2. Executive Summary
This report is to examine, analyse and explore the merchandising techniques used by high
street retailer, LUSH Cosmetics. In 2014 the company reported sales of £20 million at their 106
UK stores (Campbell, 2014), the company highly represents ethical and environmental respon-
sibilities, which is a key factor in the creative design of their stores, as well as the ingredients
used in their handmade products. The report will be supported by primary research and sec-
ondary research, involving the summary and collation of existing research (secondary) and per-
sonally collected research such as floor plans of the specific store investigated, photographs
and interviews (primary). Some of the key factors that are to be examined are as follows:
-Store layout and size
-Merchandising techniques: Shop Display/ Window display/ Product design
-In store etiquette
Upon the exploration of these subjects, a correlation between them will be identi-
fied which will demonstrate how LUSH run such a successful business in our cur-
rent competitive business environment, LUSH’s concentrated group of demographics and
niche market as well as their moral standing is a valued subject throughout the report.
3. LUSH MERCHANDISING REPORT
LUSH was founded in 1995, the cosmetics company uses organic fruit and vegetables, and es-
sential oils to create a wide range of fresh beauty products. LUSH are represented by their ethical
behaviour and this comes into motion in many different forms. They are severely against animal
testing, and avoid buying ingredients from companies that they don’t trust, they also believe in us-
ing as little packaging as possible and putting the face of the person that handmade the product on
the front. They strongly believe in protecting people, animals and the planet, this can be seen in the
charities that they support, and through their ‘Charity Pot’ product, in which 100% of the purchase
price goes toward humanitarian, environmental and animal rights campaigns that are local and
global (lush.com). LUSH’s philosophies are strongly represented via their brick and mortar stores
and staff, in which they work hard to create a happy and inviting environment for their customers, the
companies hard work payed off when they won the Observer Ethical awards 2014, for ‘Best in Busi-
ness’, (thegaurdian.com, 2014). LUSH is a highly successful company, with 830 stores in 51 coun-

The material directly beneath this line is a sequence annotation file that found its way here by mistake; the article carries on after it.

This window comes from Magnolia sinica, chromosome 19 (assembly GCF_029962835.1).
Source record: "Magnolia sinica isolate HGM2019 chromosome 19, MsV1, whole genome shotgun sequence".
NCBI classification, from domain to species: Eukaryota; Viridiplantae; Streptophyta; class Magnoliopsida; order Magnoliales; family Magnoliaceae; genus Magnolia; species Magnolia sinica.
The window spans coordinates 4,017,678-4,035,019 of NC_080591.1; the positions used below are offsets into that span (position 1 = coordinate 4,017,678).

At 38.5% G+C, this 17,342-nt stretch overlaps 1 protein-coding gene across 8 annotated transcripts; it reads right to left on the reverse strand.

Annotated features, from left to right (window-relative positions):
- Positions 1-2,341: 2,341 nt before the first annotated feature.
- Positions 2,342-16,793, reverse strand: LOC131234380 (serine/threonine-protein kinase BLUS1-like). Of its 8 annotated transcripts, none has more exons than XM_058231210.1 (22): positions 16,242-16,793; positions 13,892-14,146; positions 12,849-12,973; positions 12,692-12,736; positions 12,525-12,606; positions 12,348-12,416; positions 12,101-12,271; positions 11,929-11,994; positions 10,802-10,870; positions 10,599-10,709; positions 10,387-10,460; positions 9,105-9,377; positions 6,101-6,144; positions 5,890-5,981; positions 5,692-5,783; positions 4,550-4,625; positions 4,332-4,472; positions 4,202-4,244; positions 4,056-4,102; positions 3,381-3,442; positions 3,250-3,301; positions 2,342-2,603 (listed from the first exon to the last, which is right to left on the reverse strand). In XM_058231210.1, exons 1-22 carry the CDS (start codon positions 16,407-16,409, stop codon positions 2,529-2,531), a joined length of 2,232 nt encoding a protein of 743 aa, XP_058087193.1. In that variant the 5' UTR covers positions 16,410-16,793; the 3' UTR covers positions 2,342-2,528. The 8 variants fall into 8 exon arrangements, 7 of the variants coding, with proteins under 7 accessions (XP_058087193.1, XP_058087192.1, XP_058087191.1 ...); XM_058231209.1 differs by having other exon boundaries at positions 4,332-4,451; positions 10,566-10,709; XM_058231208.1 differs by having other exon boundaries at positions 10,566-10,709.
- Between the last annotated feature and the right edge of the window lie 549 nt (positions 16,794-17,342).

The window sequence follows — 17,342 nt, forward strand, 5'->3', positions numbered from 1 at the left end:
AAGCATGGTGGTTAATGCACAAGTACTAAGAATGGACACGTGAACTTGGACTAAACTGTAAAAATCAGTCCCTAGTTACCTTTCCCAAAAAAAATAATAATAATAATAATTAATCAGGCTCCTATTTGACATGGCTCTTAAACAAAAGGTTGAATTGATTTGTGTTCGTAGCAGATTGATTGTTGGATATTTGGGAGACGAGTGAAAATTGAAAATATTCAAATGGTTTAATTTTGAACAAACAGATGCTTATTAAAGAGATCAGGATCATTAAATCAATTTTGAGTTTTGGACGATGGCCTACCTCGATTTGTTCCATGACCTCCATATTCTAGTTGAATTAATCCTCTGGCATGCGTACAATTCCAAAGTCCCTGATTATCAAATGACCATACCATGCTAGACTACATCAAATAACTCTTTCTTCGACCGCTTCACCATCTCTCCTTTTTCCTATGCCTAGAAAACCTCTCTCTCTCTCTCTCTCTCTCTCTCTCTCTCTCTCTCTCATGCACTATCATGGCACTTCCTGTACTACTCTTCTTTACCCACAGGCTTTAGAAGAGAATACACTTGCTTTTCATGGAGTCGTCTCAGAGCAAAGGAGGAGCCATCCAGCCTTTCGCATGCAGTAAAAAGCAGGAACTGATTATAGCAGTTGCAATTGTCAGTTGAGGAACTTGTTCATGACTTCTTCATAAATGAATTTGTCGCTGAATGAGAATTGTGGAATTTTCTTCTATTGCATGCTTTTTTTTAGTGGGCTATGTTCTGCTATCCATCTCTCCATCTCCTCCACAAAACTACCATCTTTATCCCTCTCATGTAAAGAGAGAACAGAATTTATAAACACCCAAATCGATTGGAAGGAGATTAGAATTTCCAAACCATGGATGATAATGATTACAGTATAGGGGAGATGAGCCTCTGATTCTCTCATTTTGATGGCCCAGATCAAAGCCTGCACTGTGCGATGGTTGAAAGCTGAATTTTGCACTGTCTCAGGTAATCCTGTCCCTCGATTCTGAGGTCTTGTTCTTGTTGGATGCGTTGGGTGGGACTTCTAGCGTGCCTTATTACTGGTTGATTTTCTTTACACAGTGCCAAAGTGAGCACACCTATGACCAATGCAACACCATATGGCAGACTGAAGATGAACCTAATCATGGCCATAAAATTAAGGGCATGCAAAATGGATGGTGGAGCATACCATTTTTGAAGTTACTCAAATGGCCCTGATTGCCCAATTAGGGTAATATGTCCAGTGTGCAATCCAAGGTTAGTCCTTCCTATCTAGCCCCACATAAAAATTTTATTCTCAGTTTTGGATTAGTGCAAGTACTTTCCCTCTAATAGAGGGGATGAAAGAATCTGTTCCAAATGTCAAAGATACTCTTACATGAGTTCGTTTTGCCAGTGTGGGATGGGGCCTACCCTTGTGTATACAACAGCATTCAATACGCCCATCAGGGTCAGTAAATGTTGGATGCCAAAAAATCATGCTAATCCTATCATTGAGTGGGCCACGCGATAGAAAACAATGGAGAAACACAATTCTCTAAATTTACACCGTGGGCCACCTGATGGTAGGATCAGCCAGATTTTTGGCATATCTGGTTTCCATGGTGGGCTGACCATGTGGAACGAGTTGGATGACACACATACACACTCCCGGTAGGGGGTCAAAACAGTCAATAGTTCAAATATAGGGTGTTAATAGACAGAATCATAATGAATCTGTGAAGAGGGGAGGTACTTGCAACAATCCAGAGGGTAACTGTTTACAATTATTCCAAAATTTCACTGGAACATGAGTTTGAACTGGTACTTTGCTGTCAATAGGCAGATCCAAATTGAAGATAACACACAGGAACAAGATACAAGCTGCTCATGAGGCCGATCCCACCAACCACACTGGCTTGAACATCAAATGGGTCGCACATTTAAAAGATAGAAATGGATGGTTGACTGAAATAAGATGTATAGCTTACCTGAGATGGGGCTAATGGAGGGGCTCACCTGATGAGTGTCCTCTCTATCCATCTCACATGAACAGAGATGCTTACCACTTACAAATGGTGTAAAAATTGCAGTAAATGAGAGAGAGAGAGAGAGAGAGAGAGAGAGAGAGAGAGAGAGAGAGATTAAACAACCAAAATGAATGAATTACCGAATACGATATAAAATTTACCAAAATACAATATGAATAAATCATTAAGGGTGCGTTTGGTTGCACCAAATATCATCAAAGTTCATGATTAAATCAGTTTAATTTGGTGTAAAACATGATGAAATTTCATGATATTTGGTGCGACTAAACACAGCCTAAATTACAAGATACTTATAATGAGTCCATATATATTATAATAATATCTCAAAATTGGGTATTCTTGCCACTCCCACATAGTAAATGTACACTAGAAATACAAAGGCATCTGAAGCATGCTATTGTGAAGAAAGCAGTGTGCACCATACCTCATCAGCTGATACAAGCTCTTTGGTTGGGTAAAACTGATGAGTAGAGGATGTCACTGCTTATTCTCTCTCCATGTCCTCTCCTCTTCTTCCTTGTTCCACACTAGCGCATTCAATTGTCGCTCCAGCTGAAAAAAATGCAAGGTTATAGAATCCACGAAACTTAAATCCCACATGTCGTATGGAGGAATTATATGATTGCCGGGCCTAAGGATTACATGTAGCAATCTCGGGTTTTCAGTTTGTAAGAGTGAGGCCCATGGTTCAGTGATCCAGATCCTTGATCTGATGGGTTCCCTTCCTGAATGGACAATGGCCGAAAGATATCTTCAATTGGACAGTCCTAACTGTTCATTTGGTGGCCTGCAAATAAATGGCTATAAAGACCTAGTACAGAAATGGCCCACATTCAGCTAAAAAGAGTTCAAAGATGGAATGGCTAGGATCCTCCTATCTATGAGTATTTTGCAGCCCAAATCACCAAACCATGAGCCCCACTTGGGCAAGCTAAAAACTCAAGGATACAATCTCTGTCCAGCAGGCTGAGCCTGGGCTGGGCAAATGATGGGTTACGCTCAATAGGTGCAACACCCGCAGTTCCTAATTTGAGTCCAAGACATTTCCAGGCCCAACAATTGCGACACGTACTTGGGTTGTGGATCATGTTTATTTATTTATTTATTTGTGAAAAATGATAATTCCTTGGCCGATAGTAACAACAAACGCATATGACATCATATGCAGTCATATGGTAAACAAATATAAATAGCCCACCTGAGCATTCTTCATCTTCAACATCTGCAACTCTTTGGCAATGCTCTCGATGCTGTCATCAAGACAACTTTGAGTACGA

tries, in 2012 it was reported that LUSH’s profits rose by £5 million to £26.2 million, the company
planned further expansion and an increased online presence to better their company (Bridge, 2013).
LUSH’s founders, Mark and Mo Constantine and their friend Elizabeth Weir (now LUSH’s retail direc-
tor), are major factors in the foundations of LUSH’s honest and transparent identity, the design and
store concept, products and ethics were inspired by the groups personal beliefs and favourite places
and desire to keep the business personal, LUSH have been successful in keeping the company
passionate and close to home, so to speak, they own only a small number of factories where the
majority of their products are hand made with simple labels that inform customers of the ingredients,
how to use it and who it was made by, unless the product is in the ‘Naked’ range in which packaging
is not required (Teather, 2007). The demographic for LUSH is between the ages of sixteen to thirty-
five, women in their late twenties are thought to make up a large majority of customers, many of their
products are feminine and don’t appeal to the male gender (Hisry, 2013), but in contrast to that, LUSH
also heavily cater for men, featuring ‘The modern man’s guide to grooming’ on their website, along
with ‘How to get the perfect shave’, complimented by products they sell in store that are aimed at the
male demographic, (LUSH.co.uk). LUSH’s brand identity is certainly centred around ethics, and this is
at the forefront of most peoples minds when thinking of LUSH, their green policy has been described
as ‘holistic’ in their approach to business ethics and other initiatives, for example, their limited use of
packaging, and their sustainable sourcing of raw materials, LUSH are strongly against animal testing
and are careful to resist involvement with companies that do conduct testing on animals (Marati, 2012).
The bricks and mortar shop is a place in which the retailer can utilise space and planning to create
a selling atmosphere that reflects their brand whilst successfully creating an environment that is
easy for customers to shop and for retailers to sell. Mintel (1999) created a group of principles, as
grounding for a successful shop design, to name a few that can be applied to the layout of a store,
customer flow and space utilisation, a retailer must use their space practically to enhance the ease
and flow to make the customers shopping experience as pleasant as possible, Accessibility to all,
Infrastructure and Mood and emotions, these elements are all valid additions to a stores lay-
out success, any contribution towards the customers end experience is a good contribution.
REPORT: PAGES 3-6
MERCHANDISING CASE STUDY
RESEARCH: PAGES 7-15
APPENDIX 1/ FLOOR PLAN & RESEARCH PHOTOGRAPH/ P. 7-11
APPENDIX 2/ INTERVIEW WITH LUSH EMPLOYEE/ P. 12-14
APPENDIX 3/ LUSH EMPLOYEE STATEMENT/ P. 15
4. used and the chalk boards were an easy way to tell customers what was in store, considering the
products were made fresh everyday, and even though they have the ability to outsource, LUSH
chooses not to, every shop is customised and the not only are the products handmade but also
the furniture, handmade by the same team. Grant also describes the deli feel to their displays,
‘Inspired by fruit markets, we pile our Bath Bombs high in crates like apples, na-
ked and ready to be picked up! we sell our soaps like big rounds of cheese […]. Hav-
ing naked products means we can avoid excessive waste and also create beautiful dis-
plays that customers can interact with. We love that customers can come in and pick up,
smell and choose […], so the design is catered around this.’ (McAndrew, 2014, pp. 5-6)
As seen in Fig. 12 , the displays are made up of LUSH’s ‘Naked’ range, more than 60% of LUSH’s
products are in this range. Naked products are concentrated solids that need little to no packaging
(Ellis, 2014), when packaging is used, they are normally plain black/white pots or bottles (Fig.11)